Resiliency for Victims' Families
Rising from the Ashes of Grief
Adapted from The Resiliency Advantage: Master Change, Thrive Under Pressure and Bounce Back From Setbacks by Al Siebert, Ph.D. (Berrett-Koehler Publishers)
Families having to survive, rebuild, and continue on after the agonizing loss of a loved one is woven into the history of the human race. The impact and chaos of a traumatic loss can be devastating. We humans, however, have the resiliency to survive agonizing grief, heal, and even be transformed by the experience.
Grief counselors have assisted thousands of people through the grief process. The heroic journey to rebuild a shattered life now divided into "before" and "after" usually includes these five stages:
- Impact: shock, denial, anxiety, fear, panic...
- Chaos: confusion, disbelief, actions out of control, irrational thoughts and feelings, feeling despair, feeling helpless, desperate searching, lose track of time, obsessive focus on the loved one and their possessions, difficulty sleeping and eating, agony from imagining, physical symptoms, shattered beliefs...
- Adapting: bringing order back into daily life while you continue to grieve, taking care of basic needs-personal grooming, shopping, cooking, cleaning, paying bills,-learning to live without the loved one, accept help, focus on helping children cope, connect with other grieving families for mutual support, take control of grieving so that grief does not control you, slowly accept the new reality...
- Equilibrium: attain stability and routines-re-establish a life that works well for you, enjoy pleasant activities with family members and good times with friends, do productive work, choose a positive new direction in life while honoring the past. Learn how to handle people who ask questions about what you've been through...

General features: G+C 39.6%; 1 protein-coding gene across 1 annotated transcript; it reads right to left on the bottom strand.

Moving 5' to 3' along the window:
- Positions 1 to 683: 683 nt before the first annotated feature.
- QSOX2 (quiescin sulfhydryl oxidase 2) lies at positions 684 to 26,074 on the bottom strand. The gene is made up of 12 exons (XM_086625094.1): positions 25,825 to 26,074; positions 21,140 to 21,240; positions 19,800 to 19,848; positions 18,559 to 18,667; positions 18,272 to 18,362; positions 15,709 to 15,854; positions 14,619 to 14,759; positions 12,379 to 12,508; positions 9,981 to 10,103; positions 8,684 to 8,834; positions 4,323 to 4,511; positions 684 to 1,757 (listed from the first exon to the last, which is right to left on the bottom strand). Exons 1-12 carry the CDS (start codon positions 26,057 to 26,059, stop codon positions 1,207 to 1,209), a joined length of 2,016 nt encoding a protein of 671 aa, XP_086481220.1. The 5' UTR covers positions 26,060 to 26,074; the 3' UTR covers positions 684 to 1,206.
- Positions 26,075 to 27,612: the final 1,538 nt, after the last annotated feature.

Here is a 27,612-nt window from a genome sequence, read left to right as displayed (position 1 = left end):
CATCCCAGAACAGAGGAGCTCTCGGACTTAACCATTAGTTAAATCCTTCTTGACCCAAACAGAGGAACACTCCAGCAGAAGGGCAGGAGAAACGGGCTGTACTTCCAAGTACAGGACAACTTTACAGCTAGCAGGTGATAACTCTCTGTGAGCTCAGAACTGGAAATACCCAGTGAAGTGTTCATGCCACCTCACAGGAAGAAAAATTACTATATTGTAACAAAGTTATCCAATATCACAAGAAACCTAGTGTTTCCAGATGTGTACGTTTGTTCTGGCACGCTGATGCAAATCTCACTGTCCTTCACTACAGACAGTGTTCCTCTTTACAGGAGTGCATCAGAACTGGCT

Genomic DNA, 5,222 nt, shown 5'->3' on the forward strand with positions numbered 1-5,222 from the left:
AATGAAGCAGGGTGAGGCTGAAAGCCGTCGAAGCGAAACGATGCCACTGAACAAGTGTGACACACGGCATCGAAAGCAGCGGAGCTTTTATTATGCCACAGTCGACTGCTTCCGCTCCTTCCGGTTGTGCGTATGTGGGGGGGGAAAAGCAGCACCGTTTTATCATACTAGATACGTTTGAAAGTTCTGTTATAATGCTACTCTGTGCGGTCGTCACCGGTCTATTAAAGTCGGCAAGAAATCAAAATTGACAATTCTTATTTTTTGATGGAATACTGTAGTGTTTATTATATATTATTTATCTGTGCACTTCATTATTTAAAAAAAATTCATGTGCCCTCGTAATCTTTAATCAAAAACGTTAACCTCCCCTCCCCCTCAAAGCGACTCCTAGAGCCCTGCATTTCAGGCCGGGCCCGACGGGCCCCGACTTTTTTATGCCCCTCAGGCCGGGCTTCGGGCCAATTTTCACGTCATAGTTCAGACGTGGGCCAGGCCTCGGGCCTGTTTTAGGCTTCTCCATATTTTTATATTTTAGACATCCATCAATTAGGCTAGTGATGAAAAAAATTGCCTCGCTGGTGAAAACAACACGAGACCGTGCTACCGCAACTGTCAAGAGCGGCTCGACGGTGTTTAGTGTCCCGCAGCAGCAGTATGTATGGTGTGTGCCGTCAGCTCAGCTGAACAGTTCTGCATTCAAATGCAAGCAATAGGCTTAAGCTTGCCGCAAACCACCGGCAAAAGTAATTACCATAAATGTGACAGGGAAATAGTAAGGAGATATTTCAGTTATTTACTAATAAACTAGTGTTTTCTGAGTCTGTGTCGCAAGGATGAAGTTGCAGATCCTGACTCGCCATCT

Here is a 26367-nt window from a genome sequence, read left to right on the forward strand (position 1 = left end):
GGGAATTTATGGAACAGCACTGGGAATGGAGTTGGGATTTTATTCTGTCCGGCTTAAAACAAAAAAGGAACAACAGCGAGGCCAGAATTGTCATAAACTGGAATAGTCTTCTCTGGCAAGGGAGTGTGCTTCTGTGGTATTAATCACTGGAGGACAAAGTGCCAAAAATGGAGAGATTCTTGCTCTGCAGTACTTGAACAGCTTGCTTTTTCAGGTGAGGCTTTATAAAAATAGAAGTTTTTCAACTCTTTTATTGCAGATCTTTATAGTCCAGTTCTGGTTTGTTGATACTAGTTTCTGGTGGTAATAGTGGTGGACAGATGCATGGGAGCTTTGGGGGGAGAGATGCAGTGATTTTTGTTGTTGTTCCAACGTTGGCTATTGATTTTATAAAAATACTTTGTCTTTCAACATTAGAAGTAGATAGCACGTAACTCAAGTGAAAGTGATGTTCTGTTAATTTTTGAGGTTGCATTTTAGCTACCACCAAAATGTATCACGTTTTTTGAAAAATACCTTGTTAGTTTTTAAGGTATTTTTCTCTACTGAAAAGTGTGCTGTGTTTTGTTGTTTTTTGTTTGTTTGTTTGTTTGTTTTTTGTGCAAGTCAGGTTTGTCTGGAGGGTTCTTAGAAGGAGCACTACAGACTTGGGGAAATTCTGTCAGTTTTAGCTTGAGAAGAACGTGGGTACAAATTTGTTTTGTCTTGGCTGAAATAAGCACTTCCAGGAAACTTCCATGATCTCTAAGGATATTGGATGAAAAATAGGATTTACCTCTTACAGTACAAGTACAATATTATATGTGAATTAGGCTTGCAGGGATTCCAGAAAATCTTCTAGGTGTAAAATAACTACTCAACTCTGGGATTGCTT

- Transformation: rethink your purpose in life and the basis for your identity. Look for meaning in tragic, senseless loss. Allow yourself to have both painful and positive feelings about your loss and become able to choose which feelings you focus on. Allow yourself to discover that your struggle has led you to develop a stronger, better version of yourself than you expected could exist. Learn how to talk with others about your heroic healing journey without exposing them to your pain. Become supportive of others trying to deal with their loss....
The Phoenix Phenomenon: Rising from the Ashes of Grief, by Joanne Jozefowski, R.N., Ph.D. (Second edition, with the new chapter on "Surviving Traumatic Grief" written for 9/11 survivors.) Aronson Publishing House, 2001.
The Survivor Personality: Why Some People Are Stronger, Smarter, and More Skillful at Handling Life's Difficulties...and How You Can Be, Too, by Al Siebert, Ph.D. Perigee/Berkley Books, 1996.
Al Siebert has studied mental health for over thirty years. He is the Director of The Resiliency Center and author of The Resiliency Advantage and The Survivor Personality.